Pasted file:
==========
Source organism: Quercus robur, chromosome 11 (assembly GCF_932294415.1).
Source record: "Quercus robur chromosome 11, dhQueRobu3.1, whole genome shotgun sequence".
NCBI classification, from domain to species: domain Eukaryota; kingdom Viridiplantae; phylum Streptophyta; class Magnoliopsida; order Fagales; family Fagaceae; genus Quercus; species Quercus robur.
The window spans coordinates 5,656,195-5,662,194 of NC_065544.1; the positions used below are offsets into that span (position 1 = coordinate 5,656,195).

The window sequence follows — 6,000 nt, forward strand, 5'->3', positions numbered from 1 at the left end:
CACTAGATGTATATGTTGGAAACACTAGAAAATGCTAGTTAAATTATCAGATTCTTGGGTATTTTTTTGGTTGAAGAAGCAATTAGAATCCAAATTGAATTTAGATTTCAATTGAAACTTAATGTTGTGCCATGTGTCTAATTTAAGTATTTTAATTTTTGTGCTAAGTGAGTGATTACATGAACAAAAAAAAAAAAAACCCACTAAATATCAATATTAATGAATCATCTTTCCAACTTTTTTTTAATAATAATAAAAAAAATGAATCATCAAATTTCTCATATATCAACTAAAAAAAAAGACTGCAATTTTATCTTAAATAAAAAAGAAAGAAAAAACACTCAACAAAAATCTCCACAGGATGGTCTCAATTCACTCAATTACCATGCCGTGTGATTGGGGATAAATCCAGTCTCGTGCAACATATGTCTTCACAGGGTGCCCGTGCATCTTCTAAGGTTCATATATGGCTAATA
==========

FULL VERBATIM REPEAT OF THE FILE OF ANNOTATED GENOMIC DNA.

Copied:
Source organism: Quercus robur, chromosome 11 (assembly GCF_932294415.1).
Source record: "Quercus robur chromosome 11, dhQueRobu3.1, whole genome shotgun sequence".
NCBI classification, from domain to species: domain Eukaryota; kingdom Viridiplantae; phylum Streptophyta; class Magnoliopsida; order Fagales; family Fagaceae; genus Quercus; species Quercus robur.
The window spans coordinates 5,656,195-5,662,194 of NC_065544.1; the positions used below are offsets into that span (position 1 = coordinate 5,656,195).

The window sequence follows — 6,000 nt, forward strand, 5'->3', positions numbered from 1 at the left end:
CACTAGATGTATATGTTGGAAACACTAGAAAATGCTAGTTAAATTATCAGATTCTTGGGTATTTTTTTGGTTGAAGAAGCAATTAGAATCCAAATTGAATTTAGATTTCAATTGAAACTTAATGTTGTGCCATGTGTCTAATTTAAGTATTTTAATTTTTGTGCTAAGTGAGTGATTACATGAACAAAAAAAAAAAAAACCCACTAAATATCAATATTAATGAATCATCTTTCCAACTTTTTTTTAATAATAATAAAAAAAATGAATCATCAAATTTCTCATATATCAACTAAAAAAAAAGACTGCAATTTTATCTTAAATAAAAAAGAAAGAAAAAACACTCAACAAAAATCTCCACAGGATGGTCTCAATTCACTCAATTACCATGCCGTGTGATTGGGGATAAATCCAGTCTCGTGCAACATATGTCTTCACAGGGTGCCCGTGCATCTTCTAAGGTTCATATATGGCTAATA